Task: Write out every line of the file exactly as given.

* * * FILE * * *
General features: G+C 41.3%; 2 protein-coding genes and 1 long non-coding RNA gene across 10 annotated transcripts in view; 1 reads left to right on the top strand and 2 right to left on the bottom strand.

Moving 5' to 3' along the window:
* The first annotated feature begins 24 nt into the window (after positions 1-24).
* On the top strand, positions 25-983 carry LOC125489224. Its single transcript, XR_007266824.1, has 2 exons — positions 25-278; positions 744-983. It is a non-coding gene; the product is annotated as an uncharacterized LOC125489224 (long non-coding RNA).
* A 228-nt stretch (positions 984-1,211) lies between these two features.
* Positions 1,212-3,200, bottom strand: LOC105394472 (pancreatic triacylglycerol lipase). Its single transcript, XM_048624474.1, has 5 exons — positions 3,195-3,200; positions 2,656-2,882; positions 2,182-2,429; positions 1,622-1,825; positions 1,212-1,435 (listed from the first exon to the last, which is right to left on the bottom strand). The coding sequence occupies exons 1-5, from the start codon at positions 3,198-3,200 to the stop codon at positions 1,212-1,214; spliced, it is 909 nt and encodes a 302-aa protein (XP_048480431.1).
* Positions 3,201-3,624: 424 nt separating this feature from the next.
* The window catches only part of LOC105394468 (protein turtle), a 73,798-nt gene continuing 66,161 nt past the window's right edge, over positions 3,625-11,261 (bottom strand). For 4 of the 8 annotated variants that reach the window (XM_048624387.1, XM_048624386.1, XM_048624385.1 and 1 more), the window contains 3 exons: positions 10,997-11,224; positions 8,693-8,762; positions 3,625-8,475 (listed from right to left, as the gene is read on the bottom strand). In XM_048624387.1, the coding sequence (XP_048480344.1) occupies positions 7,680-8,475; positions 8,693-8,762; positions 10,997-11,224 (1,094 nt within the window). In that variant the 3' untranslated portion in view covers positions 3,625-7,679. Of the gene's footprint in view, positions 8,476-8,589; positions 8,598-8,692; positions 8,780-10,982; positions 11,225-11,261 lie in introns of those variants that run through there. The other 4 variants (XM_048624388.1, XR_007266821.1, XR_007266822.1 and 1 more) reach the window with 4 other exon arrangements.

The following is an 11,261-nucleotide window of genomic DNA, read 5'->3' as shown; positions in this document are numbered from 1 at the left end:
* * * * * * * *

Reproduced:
General features: G+C 41.3%; 2 protein-coding genes and 1 long non-coding RNA gene across 10 annotated transcripts in view; 1 reads left to right on the top strand and 2 right to left on the bottom strand.

Moving 5' to 3' along the window:
* The first annotated feature begins 24 nt into the window (after positions 1-24).
* On the top strand, positions 25-983 carry LOC125489224. Its single transcript, XR_007266824.1, has 2 exons — positions 25-278; positions 744-983. It is a non-coding gene; the product is annotated as an uncharacterized LOC125489224 (long non-coding RNA).
* A 228-nt stretch (positions 984-1,211) lies between these two features.
* Positions 1,212-3,200, bottom strand: LOC105394472 (pancreatic triacylglycerol lipase). Its single transcript, XM_048624474.1, has 5 exons — positions 3,195-3,200; positions 2,656-2,882; positions 2,182-2,429; positions 1,622-1,825; positions 1,212-1,435 (listed from the first exon to the last, which is right to left on the bottom strand). The coding sequence occupies exons 1-5, from the start codon at positions 3,198-3,200 to the stop codon at positions 1,212-1,214; spliced, it is 909 nt and encodes a 302-aa protein (XP_048480431.1).
* Positions 3,201-3,624: 424 nt separating this feature from the next.
* The window catches only part of LOC105394468 (protein turtle), a 73,798-nt gene continuing 66,161 nt past the window's right edge, over positions 3,625-11,261 (bottom strand). For 4 of the 8 annotated variants that reach the window (XM_048624387.1, XM_048624386.1, XM_048624385.1 and 1 more), the window contains 3 exons: positions 10,997-11,224; positions 8,693-8,762; positions 3,625-8,475 (listed from right to left, as the gene is read on the bottom strand). In XM_048624387.1, the coding sequence (XP_048480344.1) occupies positions 7,680-8,475; positions 8,693-8,762; positions 10,997-11,224 (1,094 nt within the window). In that variant the 3' untranslated portion in view covers positions 3,625-7,679. Of the gene's footprint in view, positions 8,476-8,589; positions 8,598-8,692; positions 8,780-10,982; positions 11,225-11,261 lie in introns of those variants that run through there. The other 4 variants (XM_048624388.1, XR_007266821.1, XR_007266822.1 and 1 more) reach the window with 4 other exon arrangements.

The following is an 11,261-nucleotide window of genomic DNA, read 5'->3' as shown; positions in this document are numbered from 1 at the left end: